The reproducibility trend is gaining momentum within the academical research community. CI usage, now a must have for software engineering concerns, can easily be stretched to address reproducibility issues and is thus being rapidly adopted.

Pros

- navigating the smooth and complete interface (with a nice github integration) - logs are detailed, thorough and hosted for a long time - jobs don't get to wait for long delays once triggered - great (and generous) customer support - nothing to install on premises

Cons

Every CI offer must face quite technical challenges to address specific/advanced services like dealing with credentials or managing sophisticated job workflows. Travis CI does the job quite nicely on such issues yet the learning curve can be quite steep at first. Yes, Travis CI does offer a thorough documentation, yet getting all the tidbits properly aligned can be a tedious task at first (your mileage may vary).

Overall Rating
  • Value for money
  • Ease of use
  • Features
  • Customer support
  • Likelihood to recommend9/10

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Largely self-taught, test driven developer

Reviewed 4 months ago

It's the core, it's the standard, and it does work fairly well. I'm kind of surprised it isn't as straightforwardly automatic to sort from GitHub, and there are some confusing elements to enabling it (and I don't quite understand why it's not more integrated with GitHub actions but maybe I'm wrong on that) but it's the standard, and automating test suits is crucial to good, maintainable code (especially if maintained by a community).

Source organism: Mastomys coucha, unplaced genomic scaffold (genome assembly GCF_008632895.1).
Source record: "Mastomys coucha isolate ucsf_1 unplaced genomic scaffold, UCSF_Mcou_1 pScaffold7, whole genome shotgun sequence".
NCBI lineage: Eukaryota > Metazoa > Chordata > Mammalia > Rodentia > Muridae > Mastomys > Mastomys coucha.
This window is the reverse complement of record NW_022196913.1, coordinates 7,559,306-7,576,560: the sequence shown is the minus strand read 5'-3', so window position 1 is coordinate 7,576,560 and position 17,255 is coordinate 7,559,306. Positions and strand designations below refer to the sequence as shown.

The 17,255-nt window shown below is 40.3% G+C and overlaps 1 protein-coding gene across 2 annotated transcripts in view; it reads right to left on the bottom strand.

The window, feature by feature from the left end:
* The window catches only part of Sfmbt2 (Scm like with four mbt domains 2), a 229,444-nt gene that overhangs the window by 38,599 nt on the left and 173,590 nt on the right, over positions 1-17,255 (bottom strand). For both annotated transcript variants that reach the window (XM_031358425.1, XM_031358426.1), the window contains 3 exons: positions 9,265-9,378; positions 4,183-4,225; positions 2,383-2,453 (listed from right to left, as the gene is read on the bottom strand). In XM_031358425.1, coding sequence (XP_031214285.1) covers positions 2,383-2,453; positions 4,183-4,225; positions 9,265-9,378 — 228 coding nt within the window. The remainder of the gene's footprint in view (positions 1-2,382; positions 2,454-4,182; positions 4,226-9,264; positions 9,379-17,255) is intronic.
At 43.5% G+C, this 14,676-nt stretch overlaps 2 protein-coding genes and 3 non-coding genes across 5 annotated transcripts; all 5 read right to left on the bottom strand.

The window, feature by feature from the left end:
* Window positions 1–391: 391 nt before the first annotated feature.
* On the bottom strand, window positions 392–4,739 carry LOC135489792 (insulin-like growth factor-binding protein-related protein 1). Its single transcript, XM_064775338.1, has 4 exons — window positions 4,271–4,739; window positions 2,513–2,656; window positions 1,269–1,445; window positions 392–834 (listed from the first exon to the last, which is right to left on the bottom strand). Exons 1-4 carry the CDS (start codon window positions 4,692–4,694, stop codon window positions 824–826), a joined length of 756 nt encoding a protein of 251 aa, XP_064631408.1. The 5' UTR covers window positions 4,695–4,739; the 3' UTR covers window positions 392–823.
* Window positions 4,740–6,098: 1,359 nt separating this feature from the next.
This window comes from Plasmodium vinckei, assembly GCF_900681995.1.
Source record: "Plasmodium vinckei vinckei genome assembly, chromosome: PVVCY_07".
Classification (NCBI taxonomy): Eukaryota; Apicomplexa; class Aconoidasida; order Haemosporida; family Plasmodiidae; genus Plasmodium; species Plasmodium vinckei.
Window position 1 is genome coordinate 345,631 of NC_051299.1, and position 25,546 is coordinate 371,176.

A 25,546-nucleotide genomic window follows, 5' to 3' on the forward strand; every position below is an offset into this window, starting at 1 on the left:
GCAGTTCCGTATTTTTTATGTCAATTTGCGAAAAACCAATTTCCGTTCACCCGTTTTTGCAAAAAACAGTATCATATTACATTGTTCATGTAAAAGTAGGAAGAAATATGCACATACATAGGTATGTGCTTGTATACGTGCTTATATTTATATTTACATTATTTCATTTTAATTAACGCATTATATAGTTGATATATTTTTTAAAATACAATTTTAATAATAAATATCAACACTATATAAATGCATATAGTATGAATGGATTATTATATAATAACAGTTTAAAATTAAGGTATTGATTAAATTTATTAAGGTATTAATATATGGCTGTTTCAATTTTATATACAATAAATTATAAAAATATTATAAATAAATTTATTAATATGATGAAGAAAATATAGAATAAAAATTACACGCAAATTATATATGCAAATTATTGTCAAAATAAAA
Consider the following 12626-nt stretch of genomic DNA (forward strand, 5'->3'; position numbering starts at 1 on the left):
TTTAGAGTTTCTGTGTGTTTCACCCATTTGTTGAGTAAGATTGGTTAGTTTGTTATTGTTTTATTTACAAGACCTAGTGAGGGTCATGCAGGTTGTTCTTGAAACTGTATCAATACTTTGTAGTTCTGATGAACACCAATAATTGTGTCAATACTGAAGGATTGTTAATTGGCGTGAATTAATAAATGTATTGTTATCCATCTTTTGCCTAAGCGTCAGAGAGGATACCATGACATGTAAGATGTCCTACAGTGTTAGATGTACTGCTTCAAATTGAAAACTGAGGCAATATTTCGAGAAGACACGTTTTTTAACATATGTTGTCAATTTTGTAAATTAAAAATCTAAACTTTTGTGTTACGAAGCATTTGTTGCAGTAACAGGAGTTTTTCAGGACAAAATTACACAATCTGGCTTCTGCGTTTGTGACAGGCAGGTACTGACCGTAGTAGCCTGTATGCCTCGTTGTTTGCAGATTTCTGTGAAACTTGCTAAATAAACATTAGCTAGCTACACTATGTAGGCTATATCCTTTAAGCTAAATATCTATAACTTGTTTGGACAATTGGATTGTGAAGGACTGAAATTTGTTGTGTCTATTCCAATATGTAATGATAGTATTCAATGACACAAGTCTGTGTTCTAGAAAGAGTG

Pros

It's free if your code is open source and lots of other services (like zenodo, netlify etc.) already sort out interoperability, usually a bit sooner than gitlab.

Cons

It might be a lot quicker/better maintained for non-free use, but the options for testing packages in R, for example, are kind of weak and very slow (assuming the examples I've come across are standard). The fact that they only include python2 by default, plus some permission issues means packages using reticulate (for python/R interoperability) have a bit of a pain to get going (and it takes a long time to test). I guess if default options could be better maintained that would be much appreciated.

Overall Rating
  • Value for money
  • Ease of use
  • Features
  • Customer support
  • Likelihood to recommend7/10